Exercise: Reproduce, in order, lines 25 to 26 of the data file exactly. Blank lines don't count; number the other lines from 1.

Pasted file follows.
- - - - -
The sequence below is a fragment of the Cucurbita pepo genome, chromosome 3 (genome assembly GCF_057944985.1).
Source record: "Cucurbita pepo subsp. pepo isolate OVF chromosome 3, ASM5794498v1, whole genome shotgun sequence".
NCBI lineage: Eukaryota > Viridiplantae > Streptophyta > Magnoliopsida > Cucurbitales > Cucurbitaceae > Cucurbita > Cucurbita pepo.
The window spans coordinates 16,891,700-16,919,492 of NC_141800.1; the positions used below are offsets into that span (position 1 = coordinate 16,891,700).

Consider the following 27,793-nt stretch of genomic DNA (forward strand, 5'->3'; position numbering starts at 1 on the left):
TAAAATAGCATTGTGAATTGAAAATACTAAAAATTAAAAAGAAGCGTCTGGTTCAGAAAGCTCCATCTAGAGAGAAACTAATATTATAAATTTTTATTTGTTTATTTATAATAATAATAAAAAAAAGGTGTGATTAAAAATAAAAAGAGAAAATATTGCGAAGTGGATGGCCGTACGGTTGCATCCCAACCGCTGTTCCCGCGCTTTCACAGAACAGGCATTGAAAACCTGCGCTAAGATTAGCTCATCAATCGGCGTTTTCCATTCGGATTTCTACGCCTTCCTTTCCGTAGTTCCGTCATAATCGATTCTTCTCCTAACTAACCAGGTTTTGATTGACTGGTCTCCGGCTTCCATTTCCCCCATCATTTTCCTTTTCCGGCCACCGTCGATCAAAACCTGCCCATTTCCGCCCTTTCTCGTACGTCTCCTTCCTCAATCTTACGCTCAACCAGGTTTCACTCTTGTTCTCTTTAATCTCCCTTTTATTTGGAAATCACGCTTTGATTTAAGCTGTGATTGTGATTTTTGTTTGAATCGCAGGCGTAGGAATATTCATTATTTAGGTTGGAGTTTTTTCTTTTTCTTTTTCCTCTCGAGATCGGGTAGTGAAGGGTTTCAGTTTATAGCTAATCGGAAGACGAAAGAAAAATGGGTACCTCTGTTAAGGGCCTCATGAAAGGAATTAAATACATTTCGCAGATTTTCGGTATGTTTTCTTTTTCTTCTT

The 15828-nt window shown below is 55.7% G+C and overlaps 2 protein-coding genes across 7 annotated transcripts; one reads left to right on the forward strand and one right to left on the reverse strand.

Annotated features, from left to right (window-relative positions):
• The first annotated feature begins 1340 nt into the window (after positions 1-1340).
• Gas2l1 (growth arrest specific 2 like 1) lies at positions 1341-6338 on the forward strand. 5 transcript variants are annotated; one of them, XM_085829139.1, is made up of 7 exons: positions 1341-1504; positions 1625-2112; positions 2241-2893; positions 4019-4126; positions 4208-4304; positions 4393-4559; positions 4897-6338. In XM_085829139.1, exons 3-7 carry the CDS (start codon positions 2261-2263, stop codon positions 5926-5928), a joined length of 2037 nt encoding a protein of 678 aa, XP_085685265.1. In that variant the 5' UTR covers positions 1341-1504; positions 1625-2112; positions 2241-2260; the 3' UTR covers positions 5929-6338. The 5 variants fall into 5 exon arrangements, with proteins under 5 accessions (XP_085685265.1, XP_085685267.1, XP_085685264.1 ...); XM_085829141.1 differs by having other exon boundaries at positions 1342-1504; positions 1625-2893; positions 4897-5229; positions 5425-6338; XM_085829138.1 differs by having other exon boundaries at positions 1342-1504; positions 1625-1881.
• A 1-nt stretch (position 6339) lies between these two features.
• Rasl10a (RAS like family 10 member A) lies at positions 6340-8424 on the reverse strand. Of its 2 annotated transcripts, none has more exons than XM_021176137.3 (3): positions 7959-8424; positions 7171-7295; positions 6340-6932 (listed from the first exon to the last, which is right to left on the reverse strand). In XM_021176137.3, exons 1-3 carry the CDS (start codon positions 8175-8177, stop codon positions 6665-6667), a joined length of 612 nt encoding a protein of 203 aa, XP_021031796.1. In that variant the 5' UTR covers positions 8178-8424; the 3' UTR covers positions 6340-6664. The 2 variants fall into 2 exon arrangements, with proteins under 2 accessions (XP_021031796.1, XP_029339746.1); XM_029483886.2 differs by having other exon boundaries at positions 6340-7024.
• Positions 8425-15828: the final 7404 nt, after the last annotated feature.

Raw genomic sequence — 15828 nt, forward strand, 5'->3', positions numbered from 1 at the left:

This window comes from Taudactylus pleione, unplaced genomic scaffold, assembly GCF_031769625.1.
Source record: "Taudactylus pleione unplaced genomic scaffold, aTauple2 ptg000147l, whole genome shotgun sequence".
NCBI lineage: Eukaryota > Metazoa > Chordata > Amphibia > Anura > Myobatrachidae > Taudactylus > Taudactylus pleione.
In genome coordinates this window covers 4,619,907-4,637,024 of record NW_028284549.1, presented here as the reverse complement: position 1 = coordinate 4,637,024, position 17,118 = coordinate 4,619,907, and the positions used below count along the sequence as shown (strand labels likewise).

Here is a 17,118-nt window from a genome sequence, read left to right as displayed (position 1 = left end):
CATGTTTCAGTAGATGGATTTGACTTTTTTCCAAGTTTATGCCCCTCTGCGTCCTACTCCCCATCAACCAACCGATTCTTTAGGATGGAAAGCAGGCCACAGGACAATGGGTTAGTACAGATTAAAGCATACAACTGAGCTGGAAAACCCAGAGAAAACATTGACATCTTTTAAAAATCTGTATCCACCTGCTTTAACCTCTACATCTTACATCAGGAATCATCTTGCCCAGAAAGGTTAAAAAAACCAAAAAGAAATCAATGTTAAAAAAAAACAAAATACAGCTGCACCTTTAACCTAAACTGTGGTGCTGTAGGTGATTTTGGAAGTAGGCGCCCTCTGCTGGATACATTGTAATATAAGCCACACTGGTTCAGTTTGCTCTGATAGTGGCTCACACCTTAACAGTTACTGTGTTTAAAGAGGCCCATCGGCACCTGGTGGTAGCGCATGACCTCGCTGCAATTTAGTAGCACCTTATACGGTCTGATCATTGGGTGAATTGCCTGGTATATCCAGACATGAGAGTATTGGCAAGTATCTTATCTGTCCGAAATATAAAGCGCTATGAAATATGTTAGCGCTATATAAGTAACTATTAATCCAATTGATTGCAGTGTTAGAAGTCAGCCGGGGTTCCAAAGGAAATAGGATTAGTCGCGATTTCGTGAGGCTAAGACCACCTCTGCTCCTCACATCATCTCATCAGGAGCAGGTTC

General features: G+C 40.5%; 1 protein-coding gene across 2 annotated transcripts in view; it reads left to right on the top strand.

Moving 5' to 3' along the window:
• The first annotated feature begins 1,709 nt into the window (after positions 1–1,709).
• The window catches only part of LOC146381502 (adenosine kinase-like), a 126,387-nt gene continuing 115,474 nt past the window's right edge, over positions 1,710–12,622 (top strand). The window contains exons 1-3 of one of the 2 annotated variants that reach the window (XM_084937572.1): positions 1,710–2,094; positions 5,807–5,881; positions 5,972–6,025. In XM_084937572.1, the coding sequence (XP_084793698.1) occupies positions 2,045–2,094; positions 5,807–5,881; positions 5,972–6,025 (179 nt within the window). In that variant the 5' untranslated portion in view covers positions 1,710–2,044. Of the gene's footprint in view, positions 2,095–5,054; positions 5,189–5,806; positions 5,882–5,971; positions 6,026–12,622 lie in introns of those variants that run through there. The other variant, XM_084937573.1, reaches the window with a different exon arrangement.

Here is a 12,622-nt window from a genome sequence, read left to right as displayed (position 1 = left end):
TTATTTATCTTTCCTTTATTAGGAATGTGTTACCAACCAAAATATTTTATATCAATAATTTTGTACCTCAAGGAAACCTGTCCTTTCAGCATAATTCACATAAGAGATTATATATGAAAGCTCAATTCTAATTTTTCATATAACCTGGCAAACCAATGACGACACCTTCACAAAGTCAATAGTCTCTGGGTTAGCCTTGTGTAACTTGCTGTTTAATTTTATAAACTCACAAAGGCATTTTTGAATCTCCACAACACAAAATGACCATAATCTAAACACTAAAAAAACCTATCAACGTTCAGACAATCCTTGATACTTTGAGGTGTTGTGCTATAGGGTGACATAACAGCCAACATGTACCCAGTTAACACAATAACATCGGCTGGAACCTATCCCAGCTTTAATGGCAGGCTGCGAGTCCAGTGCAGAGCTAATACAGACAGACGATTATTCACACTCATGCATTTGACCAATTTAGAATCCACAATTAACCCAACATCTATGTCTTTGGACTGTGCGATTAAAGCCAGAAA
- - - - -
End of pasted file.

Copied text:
Here is a 12,622-nt window from a genome sequence, read left to right as displayed (position 1 = left end):
TTATTTATCTTTCCTTTATTAGGAATGTGTTACCAACCAAAATATTTTATATCAATAATTTTGTACCTCAAGGAAACCTGTCCTTTCAGCATAATTCACATAAGAGATTATATATGAAAGCTCAATTCTAATTTTTCATATAACCTGGCAAACCAATGACGACACCTTCACAAAGTCAATAGTCTCTGGGTTAGCCTTGTGTAACTTGCTGTTTAATTTTATAAACTCACAAAGGCATTTTTGAATCTCCACAACACAAAATGACCATAATCTAAACACTAAAAAAACCTATCAACGTTCAGACAATCCTTGATACTTTGAGGTGTTGTGCTATAGGGTGACATAACAGCCAACATGTACCCAGTTAACACAATAACATCGGCTGGAACCTATCCCAGCTTTAATGGCAGGCTGCGAGTCCAGTGCAGAGCTAATACAGACAGACGATTATTCACACTCATGCATTTGACCAATTTAGAATCCACAATTAACCCAACATCTATGTCTTTGGACTGTGCGATTAAAGCCAGAAA